The colorful blooms of Summer transformed into the burnt orange leaves of Autumn, fluttering against a cobalt blue sky. The waterlily pond was an oasis of pink blossoms from June to October, where tiny frogs bounced among the pads and a miniature turtle scuttled along the bank. A large red coyote, who’s an old friend, has been spotted more than a few times loping around the pond. A newcomer on the scene – a baby gray coyote – has also spent time in our fields hunting mice and voles. He stood only a few feet away from the grazing deer, too preoccupied with his quarry to notice the majestic deer as he hopped straight into the air to pounce.
The industrious work of the beavers over the past year had expanded the lower pond, incorporating the nearby field into a swamp. By June, the lower horse paddock was flooded and we realized something needed to be done. Our neighbors were dropping polite hints, as they were getting terribly nervous that the beavers would venture their direction and re-engineer the whole landscape of their yard.
Searching for a humane method of relocation, sanctuary founder Susan Bandy was horrified to learn that in New York state, there is no humane removal of beavers. The standard practice is to obtain a permit from the DEC to have the beavers killed. As a sanctuary that practices respect for all life, this was completely unacceptable. She began placing calls to wildlife rehabilitators, who recommended that she speak with Jeff Redd, a local wildlife rehabilitator specializing in beavers. Susan dialed his number and explained the situation with the beaver colony, to which Jeff responded “Learn to live with them!” Well yes… but how?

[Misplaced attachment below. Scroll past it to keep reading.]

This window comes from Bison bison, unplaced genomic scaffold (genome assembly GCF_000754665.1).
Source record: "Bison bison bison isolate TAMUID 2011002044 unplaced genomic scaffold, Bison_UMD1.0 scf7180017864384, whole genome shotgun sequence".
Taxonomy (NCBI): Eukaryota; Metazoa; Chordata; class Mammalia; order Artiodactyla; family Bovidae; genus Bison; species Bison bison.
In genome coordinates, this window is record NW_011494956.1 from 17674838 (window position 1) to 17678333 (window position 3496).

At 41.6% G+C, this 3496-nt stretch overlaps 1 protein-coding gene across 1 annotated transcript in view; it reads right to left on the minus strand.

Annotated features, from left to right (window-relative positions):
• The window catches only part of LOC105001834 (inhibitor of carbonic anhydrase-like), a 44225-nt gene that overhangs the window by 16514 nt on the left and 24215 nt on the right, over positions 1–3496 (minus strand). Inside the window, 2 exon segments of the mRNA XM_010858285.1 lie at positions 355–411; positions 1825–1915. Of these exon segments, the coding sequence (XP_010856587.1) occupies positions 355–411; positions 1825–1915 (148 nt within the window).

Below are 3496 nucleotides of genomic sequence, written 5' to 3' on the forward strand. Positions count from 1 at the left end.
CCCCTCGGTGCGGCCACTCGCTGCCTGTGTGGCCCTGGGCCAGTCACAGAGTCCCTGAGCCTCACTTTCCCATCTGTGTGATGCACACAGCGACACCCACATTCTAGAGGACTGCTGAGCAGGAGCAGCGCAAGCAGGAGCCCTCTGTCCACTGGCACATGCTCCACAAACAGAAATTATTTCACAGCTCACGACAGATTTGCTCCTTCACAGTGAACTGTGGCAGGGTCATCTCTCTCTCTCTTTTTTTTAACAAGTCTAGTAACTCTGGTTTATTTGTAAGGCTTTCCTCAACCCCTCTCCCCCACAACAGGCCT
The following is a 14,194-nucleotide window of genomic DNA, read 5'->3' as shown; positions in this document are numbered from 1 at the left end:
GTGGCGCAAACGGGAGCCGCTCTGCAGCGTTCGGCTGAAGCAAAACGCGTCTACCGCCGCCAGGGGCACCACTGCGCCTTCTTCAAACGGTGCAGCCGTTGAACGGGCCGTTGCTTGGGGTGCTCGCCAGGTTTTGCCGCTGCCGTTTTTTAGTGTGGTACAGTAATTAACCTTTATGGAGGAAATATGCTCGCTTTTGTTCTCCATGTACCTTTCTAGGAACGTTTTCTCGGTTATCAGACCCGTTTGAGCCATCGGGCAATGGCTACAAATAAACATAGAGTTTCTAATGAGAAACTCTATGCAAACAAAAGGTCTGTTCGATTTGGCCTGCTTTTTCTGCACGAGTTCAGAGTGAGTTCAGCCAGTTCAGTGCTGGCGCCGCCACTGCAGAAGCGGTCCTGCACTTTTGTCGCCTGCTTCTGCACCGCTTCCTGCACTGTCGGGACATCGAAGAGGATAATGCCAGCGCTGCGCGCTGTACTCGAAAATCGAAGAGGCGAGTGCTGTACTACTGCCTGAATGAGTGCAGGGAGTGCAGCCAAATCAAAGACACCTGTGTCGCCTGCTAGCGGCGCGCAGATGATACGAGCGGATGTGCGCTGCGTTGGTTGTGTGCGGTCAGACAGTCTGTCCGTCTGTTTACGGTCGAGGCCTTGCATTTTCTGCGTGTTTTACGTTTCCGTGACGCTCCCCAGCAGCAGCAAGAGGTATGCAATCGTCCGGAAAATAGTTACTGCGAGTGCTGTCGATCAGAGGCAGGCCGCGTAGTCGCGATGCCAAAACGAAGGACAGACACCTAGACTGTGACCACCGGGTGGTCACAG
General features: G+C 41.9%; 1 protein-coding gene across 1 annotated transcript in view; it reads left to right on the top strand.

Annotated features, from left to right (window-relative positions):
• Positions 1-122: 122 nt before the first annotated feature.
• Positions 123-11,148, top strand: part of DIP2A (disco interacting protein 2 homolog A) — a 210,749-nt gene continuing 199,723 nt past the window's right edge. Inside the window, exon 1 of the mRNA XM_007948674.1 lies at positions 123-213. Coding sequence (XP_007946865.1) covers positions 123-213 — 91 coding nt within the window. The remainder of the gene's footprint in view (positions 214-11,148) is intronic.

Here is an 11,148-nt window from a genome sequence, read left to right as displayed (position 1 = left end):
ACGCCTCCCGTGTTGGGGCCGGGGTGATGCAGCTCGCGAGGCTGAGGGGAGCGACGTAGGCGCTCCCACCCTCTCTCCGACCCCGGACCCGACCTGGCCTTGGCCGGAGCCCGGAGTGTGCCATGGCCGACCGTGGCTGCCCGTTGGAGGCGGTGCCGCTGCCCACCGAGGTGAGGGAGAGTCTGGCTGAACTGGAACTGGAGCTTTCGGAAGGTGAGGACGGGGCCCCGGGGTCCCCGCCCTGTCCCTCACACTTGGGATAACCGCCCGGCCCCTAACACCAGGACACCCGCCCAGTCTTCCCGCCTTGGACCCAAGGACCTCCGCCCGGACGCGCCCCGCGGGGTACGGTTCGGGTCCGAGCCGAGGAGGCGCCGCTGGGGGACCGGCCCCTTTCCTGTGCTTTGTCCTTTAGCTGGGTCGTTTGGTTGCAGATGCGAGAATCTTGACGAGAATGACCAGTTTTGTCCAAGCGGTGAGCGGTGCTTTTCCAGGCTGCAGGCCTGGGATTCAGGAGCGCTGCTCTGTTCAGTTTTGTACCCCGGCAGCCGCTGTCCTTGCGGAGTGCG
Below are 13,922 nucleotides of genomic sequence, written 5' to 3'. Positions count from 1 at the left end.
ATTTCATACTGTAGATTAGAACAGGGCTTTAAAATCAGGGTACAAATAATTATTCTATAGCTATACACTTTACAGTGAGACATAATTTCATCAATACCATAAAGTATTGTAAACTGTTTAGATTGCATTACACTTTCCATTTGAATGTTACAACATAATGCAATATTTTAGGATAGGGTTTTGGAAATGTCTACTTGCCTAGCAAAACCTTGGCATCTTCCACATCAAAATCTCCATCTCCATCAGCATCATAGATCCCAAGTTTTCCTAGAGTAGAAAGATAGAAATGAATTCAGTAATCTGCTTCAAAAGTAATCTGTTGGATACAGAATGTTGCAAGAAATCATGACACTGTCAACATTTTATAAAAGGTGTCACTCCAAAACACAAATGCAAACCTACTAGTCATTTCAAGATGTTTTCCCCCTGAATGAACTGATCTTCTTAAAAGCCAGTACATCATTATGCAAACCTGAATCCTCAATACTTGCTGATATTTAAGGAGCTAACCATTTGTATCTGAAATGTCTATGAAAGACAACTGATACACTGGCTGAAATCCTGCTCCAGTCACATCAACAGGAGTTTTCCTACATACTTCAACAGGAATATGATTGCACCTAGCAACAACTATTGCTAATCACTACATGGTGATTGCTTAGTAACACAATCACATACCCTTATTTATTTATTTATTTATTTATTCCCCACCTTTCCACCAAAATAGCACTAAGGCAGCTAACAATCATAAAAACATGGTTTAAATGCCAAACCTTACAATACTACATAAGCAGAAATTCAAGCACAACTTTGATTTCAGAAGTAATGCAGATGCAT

Jeff agreed to visit the sanctuary and recommended the installation of beaver deceivers, which are large pipes placed in the pond to re-direct the flow of water. He graciously returned to install them, wading chest deep into the water. The beavers paid him no mind and we were relieved to see that the pipes had effectively stopped the rising tide. On one of his visits, he offered the gift of a leafy branch to an adult male beaver, who took it in his mouth and swam across the pond to store it for later use. The adult female also emerged to greet Jeff and before long, we witnessed a tiny baby beaver come splashing out of the lodge, paddling eagerly behind his parents around the pond.
We’ve been busy over the last four months preparing for the arrival of additional senior horses in need of a home, several of which were pulled from the slaughter pipeline just in time. In addition to helping us live in harmony with the beavers, Jeff Redd saw what needed to be done and began helping us to install paddock fences and build run-in sheds that were ready by the time the geese flew the pond in a southerly direction.
The Autumn season has historically been a celebrated time of harvest, abundance and thanksgiving. We have much to be grateful for, including a few nail-biting episodes that happily turned out well.
One bright day, Waverly and Sammir escaped the paddock and took a 60 mph joy ride around the adjacent field before storming the barn and demanding lunch in their stalls. Then there was the time our bouncy Shih Tzu pup Happy lost his balance and toppled down some stairs. He hopped back up without a care, but we are seriously considering getting the little dude a crash helmet. And we breath a sigh of relief when we think back to the emergency hospitalization in September of two of our horses, Waverly and Mister Ed. Both suffered an impaction colic which caused displacement of the spleen. Doctors were able to help Mister Ed at the clinic, but Waverly required surgery.
We are pleased to share that they both made a full recovery and are back home enjoying life at the barn. Despite the many challenges, we are so grateful to be caring for such wonderful animals.
We want to thank our staff, donors, and volunteers who make it possible for us to fulfill our mission of providing a safe, loving home to animals in need. And we wish all of our friends a joyful holiday season filled with many blessings!